Steve worked for an upscale temp agency. It was his job to fill difficult positions and ask the hard questions to see if people really qualified for the jobs they were after.
It was just another day at the office and a pile of folders had piled up in front of him. His schedule was jammed with back-to-back interviews and his eyes were on the clock, looking forward to going home.
He shifted a folder towards him, opened it up and quickly scanned over the unfilled position at Domico Veterinary. This was a hard one since the employer had a contract with the city shelter — and the job involved putting down overflow animals that were otherwise healthy.
Steve’s eyes grimaced. He hated having to fill this position, but he hated more that this position even existed in the first place. Most people know that animal shelters help animals, but what a lot don’t know is that they often shut down on Mondays to euthanise any unadopted ones. Euthanise is another name for "kill". It’s not something they want to do, but otherwise they won’t have room for new animals coming in.
Steve always felt bad on Sunday’s since he knew it was the last day for a lot of desperate dogs and cats. In a way he hoped by not filling this position he would save some animal lives — but he also knew that he was just dreaming rainbows, and that it had to be done.
Steve looked up as Nancy entered. Nancy was around 30, with long blond hair and a nice smile. She didn’t really look the “nerves of steel” type, but Clark hoped that this time around looks would be deceiving.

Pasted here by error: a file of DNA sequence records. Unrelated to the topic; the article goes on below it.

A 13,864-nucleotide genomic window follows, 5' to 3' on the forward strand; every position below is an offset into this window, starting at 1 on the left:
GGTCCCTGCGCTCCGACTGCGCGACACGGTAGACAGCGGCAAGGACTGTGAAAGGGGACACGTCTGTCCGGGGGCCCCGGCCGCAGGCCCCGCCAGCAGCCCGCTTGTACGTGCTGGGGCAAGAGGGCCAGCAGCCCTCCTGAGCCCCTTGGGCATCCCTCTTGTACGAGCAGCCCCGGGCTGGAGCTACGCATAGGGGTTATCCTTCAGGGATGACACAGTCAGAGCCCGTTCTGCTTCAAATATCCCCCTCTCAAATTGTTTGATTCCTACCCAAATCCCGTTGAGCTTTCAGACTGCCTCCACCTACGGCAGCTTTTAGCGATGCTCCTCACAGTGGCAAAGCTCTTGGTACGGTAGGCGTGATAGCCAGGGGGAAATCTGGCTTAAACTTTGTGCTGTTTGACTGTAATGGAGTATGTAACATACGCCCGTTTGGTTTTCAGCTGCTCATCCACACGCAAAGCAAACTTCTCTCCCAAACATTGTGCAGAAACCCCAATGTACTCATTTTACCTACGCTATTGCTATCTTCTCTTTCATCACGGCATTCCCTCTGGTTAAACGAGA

He motioned for her to sit down. They made some small talk but then Clark cut to the chase.
“I’ll be honest and straight forward — and if you want the job, I need you to answer truthfully and directly too.”
She nodded, ready.
“What we’re really looking for is someone who won’t flinch at killing them."
Nancy didn’t flinch. This was a good sign.
“I can handle that,” said Nancy.
Inside Steve felt sick.
“A quarter of the job involves making sure they don’t get sick, but the rest is putting them down. You’ve obviously done that before?”
Nancy nodded her head.
“Off the record, how do you do it?”
Nancy thought about it for a moment.
“I’ve looked into their eyes and watched the life go out of them. I’ve done it in quite few different ways.”
Something about her statement disturbed Steve, but here was his first candidate who actually seemed fine with the position. She looked around nervously, not sure if she could continue… but she did.
“The younger they are the easier it is, since they don’t really know what’s coming next. The older ones can sense what you want to do — and put up a struggle. I always, of course, try not to do it unless I really, really have to.”
“I’m sure it must be hard,” empathised Steve.
“It is. But I’m really good at what I do and I’m discreet,” she said.
He shook Nancy’s hand and said he’d get back to her then placed her file on the great possibility pile.
As she was leaving, his next interviewee entered: a man in late 40s, with a long beard and pierced nose. Steve looked down at his desk, confused. In front of him was a folder to be the executive Nanny for several children.
“You’re here for the Nanny position?”
“No,” chuffed the bearded man, "for Domico Veterinary.”
Steve immediately hurried out of his office towards his assistant.
“The woman who walked in… what position was she here for?”
“The Nanny position. That was Nancy James. She comes highly recommended,” said his assistant.